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I have 4+ years of experience in software engineering. I am well competent in system design, analysis and development. I have worked heavily in Java and C++ and I am confident about my technical skills.

Now I am thinking of finding a job in the financial sector. What kind of resources should I be looking for?

What are the keywords I should look for? E.g. "algorithmic trading"

Are there any books targeting software engineers?

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Finance is broad and a lot of it is rather dull. You would need to know things like the price is sometimes expressed as 105 + 13/32 + 1/64 or that there are 360 or 365 days in a year ;) You can spend your entire life studying financial regulations. If you are smart enough to write good code in C++, you can figure that stuff out quickly. Now, there do exist truly hard niches in finance. I am not sure if that stuff is science or religion though ;) there is A LOT of politics in finance. It just attracts a lot of $-motivated asshole types. If you want to make a lot of $ as coder, then finance isit –  Job Dec 29 '11 at 4:14

5 Answers 5

"Financial Sector" is awfully broad.

You could mean doing stuff in accounting systems, or being a SAP tweaker / customiser, or doing black art stuff in an investment bank, or any number of other things.

Perhaps you first need to think a bit more about just where in finance you want to go. Depending on that decision you may then wish to look at further study - perhaps some basic accounting. Knowing the terminology used in the field would be a good start.

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As the previous answer stated, "Financial Sector" is very broad. But i suppose you know what kind of job you want. Collect the job offerings in wich you are interested, then research about the requirements of each one. Try to make a common ground. Something you'll see is that probably there are many libraries for perl, python and other scripting languajes ready to solve the most used algorithms. That's a good place to start also.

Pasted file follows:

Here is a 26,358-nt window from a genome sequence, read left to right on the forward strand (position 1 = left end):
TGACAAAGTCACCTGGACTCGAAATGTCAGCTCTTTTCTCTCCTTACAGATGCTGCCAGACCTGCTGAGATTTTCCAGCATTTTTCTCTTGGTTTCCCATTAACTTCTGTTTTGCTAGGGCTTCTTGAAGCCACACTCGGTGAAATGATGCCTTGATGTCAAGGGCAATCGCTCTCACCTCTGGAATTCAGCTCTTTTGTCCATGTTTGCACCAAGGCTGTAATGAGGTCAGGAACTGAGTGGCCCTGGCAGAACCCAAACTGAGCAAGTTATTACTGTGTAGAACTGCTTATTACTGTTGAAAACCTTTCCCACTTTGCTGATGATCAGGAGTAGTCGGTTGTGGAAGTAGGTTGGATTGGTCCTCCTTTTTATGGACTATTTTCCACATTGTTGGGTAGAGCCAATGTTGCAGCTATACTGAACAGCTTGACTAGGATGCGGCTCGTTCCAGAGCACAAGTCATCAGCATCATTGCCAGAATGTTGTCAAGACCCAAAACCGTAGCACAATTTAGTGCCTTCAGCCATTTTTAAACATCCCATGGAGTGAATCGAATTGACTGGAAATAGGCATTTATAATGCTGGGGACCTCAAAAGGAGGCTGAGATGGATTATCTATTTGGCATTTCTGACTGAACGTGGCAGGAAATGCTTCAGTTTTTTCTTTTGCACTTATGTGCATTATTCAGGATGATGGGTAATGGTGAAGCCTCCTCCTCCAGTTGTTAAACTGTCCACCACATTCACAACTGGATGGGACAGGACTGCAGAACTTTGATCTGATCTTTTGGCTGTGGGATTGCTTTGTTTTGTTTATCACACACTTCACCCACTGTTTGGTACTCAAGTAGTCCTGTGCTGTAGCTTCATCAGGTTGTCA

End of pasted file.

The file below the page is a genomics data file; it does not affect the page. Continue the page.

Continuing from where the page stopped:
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Financial sector is huge and complex. In finance, theory is more important than software (that's why fin experts earn a lot that tech experts) .If you want to make a career, concentrate on financial markets (its a complex beast and the reason for this recession yet its the most powerful).

  1. A Guide to Financial Markets would give a better insight.
  2. Spend some time on the Investopedia and Forbes website
  3. Learn Economics. It would get you a better hold of the concepts
  4. You need to know a lot about money. The Ascent of Money is an excellent book that deals with the concept of money quite interestingly
  5. Finally, you need to be good in financial modeling go get successful in finance

If you feel comfortable after having gone through the above, you could decide about a career in finance.

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I'd also recommend "Fooled by Randomness" and "The Black Swan" both by Nassim Nicholas Taleb. –  jfrankcarr Dec 21 '11 at 10:29
Taleb is a bit controversial. Some ppl say he's a genius, some say that he's talking trivia and is v. good at marketing himself. –  quant_dev Dec 29 '11 at 10:28